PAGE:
I was fortunate to have a Sangha (a Buddhist community) to which I could eventually turn. Sitting around me as I talked, two of our members realized I needed even more of a healing than simply being able to speak about what I had witnessed and heard of what is happening to the people of the earth. They immediately devised a ritual for my care. Placing me on the green grass of my yard, surrounding me with flowers, stones, photographs of those who comfort us (I placed several under my blouse: John Lennon, Pema Chodron, Howard Zinn, the DaLai Lama, Amma and Che among them) and their own loving words, they helped me shed tears of hopelessness, as I asked myself and them: What has happened to humanity? Followed by more tears of resolve. Because whatever has happened to humanity, whatever is currently happening to humanity, it is happening to all of us. No matter how hidden the cruelty, no matter how far off the screams of pain and terror, we live in one world. We are one people. My illness proved that. As well as my understanding that Generose’s lost daughter belongs to all of us. It is up to all of us to find her; it is up to us to do our best to make her whole again. There is only one daughter, one father, one mother, one son, one aunt or uncle, one dog, one cat, donkey, monkey or goat in the Universe, after all: the one right in front of you.
And so I have been, once again, struggling to speak about an atrocity: This time in Gaza, this time against the Palestinian people. Like most people on the planet I have been aware of the Palestinian –Israeli conflict almost my whole life. I was four years old in 1948 when, after being subjected to unspeakable cruelty by the Germans, after a “holocaust” so many future disasters would resemble; thousands of European Jews were resettled in Palestine. They settled in a land that belonged to people already living there, which did not seem to bother the British who, as in India, had occupied the land and then, on leaving it, decided they could simply put in place a partitioning of the land that would work fine for the people, strangers, Palestinians and European Jews, now forced to live together. When we witness the misery and brutality still a daily reality for millions of people in Pakistan and India, we are looking at the failure, and heartlessness, of this plan.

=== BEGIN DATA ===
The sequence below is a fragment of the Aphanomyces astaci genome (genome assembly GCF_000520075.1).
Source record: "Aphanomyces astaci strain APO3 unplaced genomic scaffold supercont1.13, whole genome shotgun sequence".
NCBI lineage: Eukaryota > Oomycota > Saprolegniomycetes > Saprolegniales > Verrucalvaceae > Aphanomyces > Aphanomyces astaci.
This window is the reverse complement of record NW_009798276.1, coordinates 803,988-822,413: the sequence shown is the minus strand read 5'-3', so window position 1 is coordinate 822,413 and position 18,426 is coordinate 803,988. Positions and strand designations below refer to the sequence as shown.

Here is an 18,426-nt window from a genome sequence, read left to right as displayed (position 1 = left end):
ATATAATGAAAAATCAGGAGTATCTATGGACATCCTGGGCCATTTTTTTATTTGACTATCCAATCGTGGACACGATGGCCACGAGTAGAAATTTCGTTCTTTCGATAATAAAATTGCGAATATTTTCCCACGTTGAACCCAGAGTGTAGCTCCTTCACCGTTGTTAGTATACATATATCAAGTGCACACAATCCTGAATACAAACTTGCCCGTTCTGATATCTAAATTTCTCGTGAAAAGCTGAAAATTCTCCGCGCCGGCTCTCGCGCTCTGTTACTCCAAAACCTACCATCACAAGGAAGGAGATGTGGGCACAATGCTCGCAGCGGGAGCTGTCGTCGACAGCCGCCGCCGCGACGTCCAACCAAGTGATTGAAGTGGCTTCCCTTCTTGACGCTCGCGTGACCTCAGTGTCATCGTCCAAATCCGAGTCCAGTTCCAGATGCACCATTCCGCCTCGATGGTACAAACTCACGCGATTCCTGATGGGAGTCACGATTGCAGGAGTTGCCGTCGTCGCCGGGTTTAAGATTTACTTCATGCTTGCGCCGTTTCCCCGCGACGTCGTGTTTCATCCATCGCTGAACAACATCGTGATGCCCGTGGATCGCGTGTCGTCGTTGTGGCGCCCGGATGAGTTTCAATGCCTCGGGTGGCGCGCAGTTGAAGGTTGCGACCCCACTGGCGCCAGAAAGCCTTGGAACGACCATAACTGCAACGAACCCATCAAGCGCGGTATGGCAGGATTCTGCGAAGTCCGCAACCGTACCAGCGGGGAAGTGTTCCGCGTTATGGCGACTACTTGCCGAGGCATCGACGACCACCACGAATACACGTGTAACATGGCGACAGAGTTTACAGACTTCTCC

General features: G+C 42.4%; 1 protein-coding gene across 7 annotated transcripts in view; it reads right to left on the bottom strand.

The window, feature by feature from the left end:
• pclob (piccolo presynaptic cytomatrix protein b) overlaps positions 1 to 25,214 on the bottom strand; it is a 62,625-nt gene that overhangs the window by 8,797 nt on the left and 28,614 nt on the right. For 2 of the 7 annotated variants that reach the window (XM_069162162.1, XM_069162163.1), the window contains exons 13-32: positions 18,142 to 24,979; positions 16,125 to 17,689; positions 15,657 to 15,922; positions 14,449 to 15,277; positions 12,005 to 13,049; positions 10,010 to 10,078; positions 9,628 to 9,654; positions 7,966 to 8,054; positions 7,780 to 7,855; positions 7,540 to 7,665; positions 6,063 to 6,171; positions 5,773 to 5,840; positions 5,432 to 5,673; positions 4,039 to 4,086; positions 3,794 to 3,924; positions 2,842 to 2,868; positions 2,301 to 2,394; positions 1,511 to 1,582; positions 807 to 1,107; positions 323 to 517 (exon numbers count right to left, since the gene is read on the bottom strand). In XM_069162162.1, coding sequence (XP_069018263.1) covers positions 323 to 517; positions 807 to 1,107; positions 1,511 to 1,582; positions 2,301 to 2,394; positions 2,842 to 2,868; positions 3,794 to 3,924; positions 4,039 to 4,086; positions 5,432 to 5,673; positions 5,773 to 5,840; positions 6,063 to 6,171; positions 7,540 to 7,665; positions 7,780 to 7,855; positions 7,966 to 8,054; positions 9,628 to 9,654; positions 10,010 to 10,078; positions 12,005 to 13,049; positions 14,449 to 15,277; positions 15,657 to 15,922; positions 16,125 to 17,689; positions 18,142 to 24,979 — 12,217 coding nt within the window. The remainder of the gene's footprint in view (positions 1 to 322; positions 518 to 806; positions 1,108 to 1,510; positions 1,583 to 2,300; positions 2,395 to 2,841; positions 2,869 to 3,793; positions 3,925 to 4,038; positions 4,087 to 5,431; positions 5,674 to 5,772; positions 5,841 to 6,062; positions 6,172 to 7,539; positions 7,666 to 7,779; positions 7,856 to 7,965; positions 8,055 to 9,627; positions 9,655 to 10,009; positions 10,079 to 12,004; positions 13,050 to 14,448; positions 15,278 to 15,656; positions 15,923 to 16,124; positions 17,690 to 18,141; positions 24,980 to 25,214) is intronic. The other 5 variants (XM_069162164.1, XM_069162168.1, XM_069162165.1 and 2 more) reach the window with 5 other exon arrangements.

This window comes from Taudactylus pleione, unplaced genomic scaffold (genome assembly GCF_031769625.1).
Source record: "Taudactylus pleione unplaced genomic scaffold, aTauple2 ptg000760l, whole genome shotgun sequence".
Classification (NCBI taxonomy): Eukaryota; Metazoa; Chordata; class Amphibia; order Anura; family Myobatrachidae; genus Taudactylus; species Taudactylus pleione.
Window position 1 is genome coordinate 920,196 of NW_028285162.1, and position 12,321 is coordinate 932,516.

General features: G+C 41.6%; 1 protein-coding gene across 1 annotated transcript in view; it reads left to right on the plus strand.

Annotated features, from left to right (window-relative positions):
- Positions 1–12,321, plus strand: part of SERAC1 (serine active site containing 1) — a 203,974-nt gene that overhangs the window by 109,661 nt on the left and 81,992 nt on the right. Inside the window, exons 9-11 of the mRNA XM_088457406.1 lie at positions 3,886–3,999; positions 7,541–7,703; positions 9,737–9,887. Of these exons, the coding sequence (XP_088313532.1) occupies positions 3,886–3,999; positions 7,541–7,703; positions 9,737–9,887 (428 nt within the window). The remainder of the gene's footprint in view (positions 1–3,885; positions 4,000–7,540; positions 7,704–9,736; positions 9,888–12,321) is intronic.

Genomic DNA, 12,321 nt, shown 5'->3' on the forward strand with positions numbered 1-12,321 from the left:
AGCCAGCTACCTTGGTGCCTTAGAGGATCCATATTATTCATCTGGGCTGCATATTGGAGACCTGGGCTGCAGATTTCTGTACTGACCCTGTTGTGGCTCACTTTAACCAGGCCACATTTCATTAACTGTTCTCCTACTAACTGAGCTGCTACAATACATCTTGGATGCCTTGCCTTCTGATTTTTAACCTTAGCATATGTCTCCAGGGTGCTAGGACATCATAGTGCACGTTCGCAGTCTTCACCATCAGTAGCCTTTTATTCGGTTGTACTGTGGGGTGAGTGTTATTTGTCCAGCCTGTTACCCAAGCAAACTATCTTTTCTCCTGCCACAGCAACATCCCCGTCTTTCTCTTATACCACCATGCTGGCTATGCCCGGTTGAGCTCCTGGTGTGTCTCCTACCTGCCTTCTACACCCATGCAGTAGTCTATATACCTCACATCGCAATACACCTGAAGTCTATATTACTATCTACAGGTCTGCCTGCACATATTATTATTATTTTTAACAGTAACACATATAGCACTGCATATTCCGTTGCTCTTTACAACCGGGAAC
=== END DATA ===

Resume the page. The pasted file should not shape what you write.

I got to Gaza the way I have gotten so many places in my life: a sister called me. My friend, the writer, Susan Griffin, with whom I was arrested protesting the start of the war against Iraq in 2003 sent an email. Would I be interested in going to Gaza? With CODEPINK, the women’s peace group that had gotten us into such soul strengthening trouble six years before. She would go, she said, if she could sell the book she was currently writing. This is how so many of us live; I remember this when I look about the world and want more witnesses to the scenes of horror, brutality, chaos. We all have to work to feed ourselves, look after our families, keep our heads above water. I understand this completely; and wasn’t sure I was free enough myself, to go. However, it happened that, in the same week that the Israeli military began its 22 day bombardment of Gaza, a refugee camp that became a city and is today a mere sliver of Palestine left to the Palestinians (a city and environs that Israel had laid siege to months before, keeping out food and medicine and building materials, among other necessities) my own sister had died after a long illness. Our relationship had been a good one for most of our lives, and then, toward the end of her life, it had become strained. So much so that when she died I had not expected to feel devastation. Surprise. As I was grieving her loss, I learned of the dropping of bombs on the people of Palestine. Houses, hospitals, factories, police stations, parliament buildings, ministries, apartment buildings, schools, went up in dust. The sight of one family in which five young daughters had been killed was seared into my consciousness. The mother, wounded and unconscious, was alive. Who would tell her? I waited to hear some word of regret, of grief, of compassion, from our leaders in Washington, who had sent the money, the earnings of American taxpayers, to buy the bombs destroying her world. What little concern I became aware of from our “leaders” was faint, arrived late, was delivered without much feeling, and was soon overshadowed by an indifference to the value of Palestinian life that has corrupted our children’s sense of right and wrong for generations. Later our government would offer money, a promise to help “rebuild.” As if money and rebuilding is the issue. If someone killed my children and offered me money for the privilege of having done so I would view them as monsters, not humanitarians.
I consulted my companion, who did not hesitate. We must go, he said. The sooner we reach the people of Gaza, the sooner they’ll know not all Americans are uncaring, deaf and blind, or fooled by the media. He went on to quote Abraham Lincoln’s famous line about fooling the people. You can fool some of the people some of the time, but not all of the people all of the time. Americans, we know, are, for the most part, uninformed about the reality of this never-ending “conflict” that has puzzled us for decades and of which so many of us, if we are honest, are heartily sick. We began to pack.